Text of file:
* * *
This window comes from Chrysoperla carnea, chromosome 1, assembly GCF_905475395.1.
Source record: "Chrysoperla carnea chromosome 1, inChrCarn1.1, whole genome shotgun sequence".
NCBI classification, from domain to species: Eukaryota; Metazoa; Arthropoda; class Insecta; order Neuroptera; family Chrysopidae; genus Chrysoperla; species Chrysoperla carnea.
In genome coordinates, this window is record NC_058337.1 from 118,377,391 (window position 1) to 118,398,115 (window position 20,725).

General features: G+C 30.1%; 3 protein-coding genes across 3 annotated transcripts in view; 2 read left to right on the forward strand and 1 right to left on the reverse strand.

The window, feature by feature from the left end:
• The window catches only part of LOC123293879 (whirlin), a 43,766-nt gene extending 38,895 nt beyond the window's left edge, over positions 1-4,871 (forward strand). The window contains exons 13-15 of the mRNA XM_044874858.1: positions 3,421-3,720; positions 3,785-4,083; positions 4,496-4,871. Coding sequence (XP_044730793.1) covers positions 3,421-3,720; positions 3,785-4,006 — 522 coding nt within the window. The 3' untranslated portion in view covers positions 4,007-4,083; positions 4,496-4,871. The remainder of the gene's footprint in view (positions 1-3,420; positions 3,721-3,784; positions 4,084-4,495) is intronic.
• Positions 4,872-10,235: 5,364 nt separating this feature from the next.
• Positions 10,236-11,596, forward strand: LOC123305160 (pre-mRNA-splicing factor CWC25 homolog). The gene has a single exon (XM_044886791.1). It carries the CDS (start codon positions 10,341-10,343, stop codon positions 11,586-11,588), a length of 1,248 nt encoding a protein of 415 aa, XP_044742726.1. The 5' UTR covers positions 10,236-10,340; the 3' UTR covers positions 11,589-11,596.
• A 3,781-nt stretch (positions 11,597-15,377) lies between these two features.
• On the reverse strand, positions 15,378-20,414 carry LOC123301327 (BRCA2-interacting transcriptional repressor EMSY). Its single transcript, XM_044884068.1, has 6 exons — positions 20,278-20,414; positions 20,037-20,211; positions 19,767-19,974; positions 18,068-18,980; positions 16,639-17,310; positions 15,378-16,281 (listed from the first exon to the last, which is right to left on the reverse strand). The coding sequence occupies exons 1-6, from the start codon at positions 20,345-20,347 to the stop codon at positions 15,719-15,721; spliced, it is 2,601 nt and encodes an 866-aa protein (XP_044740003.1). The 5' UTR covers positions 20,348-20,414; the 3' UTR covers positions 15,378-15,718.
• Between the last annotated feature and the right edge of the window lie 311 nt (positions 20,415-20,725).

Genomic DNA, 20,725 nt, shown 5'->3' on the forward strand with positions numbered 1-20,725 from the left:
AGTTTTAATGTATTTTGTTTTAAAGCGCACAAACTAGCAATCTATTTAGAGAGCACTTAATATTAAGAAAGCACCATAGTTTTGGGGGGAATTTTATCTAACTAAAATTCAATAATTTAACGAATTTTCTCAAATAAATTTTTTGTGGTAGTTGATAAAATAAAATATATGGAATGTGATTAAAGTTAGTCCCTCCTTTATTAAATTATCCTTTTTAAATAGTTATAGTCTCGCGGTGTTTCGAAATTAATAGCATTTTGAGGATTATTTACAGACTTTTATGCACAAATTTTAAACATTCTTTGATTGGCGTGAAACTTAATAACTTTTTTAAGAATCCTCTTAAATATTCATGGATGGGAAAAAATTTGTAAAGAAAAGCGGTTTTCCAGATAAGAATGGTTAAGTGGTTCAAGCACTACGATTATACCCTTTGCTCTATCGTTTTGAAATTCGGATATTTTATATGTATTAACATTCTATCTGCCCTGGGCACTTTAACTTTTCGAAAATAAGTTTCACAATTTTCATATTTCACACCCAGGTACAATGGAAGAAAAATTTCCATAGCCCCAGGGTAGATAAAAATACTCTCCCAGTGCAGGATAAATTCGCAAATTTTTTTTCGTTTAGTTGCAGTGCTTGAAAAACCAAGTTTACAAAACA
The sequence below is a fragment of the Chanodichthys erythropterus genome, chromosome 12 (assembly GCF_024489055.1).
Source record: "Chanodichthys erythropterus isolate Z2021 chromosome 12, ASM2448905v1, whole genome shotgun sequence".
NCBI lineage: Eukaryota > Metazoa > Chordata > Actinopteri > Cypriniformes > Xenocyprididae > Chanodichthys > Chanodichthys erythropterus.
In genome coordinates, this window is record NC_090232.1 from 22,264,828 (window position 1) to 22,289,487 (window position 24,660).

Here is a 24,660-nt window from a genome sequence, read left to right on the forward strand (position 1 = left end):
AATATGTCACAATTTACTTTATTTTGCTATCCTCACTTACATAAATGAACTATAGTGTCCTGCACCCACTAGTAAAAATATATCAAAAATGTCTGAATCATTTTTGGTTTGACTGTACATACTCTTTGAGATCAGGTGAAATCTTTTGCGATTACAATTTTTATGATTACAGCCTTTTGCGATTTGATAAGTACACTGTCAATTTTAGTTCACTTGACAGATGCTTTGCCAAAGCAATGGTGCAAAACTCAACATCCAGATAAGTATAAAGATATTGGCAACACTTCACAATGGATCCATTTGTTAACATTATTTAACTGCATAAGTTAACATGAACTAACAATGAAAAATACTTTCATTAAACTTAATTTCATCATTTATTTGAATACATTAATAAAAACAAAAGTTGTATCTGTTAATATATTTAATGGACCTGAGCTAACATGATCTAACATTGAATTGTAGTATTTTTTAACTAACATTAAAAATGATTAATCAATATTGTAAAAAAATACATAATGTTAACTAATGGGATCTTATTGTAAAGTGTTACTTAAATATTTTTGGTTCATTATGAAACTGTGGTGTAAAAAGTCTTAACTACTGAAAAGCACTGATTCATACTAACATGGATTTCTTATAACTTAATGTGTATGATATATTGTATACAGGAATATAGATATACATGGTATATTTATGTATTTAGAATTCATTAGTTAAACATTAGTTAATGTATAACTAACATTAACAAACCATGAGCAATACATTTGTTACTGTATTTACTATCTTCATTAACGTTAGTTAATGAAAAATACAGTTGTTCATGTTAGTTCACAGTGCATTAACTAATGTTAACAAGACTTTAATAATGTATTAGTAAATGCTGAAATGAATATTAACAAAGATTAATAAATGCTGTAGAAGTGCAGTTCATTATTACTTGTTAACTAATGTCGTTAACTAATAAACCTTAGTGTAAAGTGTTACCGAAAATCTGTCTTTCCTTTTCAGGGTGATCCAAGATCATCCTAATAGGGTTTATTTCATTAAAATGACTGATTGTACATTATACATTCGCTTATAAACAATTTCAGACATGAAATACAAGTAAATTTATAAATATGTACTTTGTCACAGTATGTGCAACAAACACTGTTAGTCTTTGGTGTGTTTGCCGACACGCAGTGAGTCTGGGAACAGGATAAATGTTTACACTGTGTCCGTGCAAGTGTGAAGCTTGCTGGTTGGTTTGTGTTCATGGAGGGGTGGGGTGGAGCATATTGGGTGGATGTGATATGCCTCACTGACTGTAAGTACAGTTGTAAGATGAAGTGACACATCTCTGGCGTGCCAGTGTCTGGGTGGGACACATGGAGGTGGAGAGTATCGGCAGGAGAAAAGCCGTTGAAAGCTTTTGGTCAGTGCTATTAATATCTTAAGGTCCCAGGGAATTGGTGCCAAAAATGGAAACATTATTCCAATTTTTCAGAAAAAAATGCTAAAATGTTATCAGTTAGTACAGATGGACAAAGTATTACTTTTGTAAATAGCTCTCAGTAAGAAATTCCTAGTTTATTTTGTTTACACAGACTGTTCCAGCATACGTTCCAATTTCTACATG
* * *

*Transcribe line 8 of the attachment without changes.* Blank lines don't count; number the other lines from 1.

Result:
• Positions 4,872-10,235: 5,364 nt separating this feature from the next.